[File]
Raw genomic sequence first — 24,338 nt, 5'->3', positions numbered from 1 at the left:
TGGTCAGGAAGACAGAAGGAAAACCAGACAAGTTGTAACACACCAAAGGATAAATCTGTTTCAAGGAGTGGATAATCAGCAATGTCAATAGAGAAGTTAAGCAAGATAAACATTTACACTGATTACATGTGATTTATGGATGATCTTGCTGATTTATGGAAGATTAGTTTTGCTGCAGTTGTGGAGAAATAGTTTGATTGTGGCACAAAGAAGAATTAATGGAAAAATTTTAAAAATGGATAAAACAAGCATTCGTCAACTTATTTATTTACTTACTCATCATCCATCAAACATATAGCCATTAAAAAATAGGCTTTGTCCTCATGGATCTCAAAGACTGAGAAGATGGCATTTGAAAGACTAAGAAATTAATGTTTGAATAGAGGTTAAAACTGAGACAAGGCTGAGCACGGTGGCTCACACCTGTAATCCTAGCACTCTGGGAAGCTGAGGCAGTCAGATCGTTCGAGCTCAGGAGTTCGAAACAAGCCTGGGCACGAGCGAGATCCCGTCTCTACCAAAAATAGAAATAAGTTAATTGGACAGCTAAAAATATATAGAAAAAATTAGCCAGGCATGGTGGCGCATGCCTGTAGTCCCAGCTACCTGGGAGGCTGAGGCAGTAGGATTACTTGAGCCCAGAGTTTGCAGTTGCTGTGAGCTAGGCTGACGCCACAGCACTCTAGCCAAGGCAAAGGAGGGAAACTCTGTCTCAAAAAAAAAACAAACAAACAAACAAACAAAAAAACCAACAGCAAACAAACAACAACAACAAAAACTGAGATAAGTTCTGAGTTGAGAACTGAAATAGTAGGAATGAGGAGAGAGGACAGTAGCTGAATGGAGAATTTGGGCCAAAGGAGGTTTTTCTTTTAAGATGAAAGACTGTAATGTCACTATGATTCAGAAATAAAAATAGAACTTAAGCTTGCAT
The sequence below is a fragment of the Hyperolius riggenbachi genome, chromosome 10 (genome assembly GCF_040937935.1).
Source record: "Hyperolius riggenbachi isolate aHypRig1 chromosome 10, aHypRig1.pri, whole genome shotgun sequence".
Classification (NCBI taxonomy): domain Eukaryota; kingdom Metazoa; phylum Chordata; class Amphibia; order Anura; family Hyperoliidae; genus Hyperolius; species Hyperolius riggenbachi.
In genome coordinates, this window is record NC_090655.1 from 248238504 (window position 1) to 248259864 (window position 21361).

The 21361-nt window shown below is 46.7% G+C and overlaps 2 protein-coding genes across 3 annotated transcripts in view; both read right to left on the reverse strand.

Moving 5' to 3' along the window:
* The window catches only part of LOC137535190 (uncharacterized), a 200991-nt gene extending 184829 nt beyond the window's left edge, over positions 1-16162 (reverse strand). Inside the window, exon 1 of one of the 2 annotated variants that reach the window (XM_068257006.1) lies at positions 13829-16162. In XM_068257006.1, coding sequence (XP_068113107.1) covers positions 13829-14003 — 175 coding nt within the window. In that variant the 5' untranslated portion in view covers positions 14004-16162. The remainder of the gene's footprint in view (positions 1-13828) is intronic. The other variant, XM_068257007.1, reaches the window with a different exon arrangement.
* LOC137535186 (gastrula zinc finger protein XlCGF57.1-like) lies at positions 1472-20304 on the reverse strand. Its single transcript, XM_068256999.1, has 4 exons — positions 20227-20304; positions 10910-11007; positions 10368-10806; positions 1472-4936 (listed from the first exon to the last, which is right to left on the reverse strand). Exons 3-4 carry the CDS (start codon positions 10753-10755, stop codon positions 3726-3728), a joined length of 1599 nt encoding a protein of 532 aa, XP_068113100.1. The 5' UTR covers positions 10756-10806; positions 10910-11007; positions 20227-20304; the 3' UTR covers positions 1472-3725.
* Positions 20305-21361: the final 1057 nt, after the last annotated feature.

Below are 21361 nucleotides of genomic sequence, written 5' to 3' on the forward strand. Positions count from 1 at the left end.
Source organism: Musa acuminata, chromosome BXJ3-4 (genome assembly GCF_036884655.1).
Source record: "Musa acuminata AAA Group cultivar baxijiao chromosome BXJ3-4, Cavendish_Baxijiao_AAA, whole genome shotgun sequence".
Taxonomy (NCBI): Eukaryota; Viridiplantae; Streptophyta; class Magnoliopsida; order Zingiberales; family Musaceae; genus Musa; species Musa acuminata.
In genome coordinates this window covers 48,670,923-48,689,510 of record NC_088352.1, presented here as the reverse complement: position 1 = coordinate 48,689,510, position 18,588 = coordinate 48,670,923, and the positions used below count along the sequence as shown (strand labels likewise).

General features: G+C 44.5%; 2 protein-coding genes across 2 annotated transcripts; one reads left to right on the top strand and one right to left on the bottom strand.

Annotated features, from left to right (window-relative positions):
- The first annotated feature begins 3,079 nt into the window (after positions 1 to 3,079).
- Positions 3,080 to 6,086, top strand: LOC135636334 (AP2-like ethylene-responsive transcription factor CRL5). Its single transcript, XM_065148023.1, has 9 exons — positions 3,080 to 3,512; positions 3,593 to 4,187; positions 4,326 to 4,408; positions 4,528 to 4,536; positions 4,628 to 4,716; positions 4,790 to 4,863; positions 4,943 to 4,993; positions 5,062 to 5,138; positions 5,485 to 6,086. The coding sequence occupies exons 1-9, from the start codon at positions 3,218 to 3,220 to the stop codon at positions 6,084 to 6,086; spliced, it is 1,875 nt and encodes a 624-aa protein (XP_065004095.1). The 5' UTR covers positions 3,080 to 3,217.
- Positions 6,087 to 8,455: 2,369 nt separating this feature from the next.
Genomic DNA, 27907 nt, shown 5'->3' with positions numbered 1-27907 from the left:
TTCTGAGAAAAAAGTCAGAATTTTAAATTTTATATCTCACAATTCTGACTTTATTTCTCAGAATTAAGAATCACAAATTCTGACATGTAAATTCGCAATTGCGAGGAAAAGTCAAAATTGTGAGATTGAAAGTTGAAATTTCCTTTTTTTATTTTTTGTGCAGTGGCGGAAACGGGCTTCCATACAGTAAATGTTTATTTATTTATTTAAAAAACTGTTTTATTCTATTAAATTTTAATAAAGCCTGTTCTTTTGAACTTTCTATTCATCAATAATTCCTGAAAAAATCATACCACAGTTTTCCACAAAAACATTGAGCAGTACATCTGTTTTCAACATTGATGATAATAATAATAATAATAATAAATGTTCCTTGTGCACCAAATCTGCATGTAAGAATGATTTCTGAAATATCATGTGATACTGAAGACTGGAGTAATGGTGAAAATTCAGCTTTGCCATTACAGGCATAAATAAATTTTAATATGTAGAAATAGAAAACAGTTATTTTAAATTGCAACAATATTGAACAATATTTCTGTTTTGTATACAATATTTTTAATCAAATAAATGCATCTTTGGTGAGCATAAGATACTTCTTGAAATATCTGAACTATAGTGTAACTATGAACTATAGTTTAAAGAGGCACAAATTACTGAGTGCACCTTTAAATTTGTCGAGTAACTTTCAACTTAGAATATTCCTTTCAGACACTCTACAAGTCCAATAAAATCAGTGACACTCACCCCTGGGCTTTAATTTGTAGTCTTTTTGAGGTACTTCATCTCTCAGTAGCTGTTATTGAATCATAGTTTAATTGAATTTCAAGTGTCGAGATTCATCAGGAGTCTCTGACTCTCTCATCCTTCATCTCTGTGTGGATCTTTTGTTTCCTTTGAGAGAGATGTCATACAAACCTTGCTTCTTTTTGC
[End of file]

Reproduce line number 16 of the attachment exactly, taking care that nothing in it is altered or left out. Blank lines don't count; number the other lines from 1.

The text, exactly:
In genome coordinates this window covers 48,670,923-48,689,510 of record NC_088352.1, presented here as the reverse complement: position 1 = coordinate 48,689,510, position 18,588 = coordinate 48,670,923, and the positions used below count along the sequence as shown (strand labels likewise).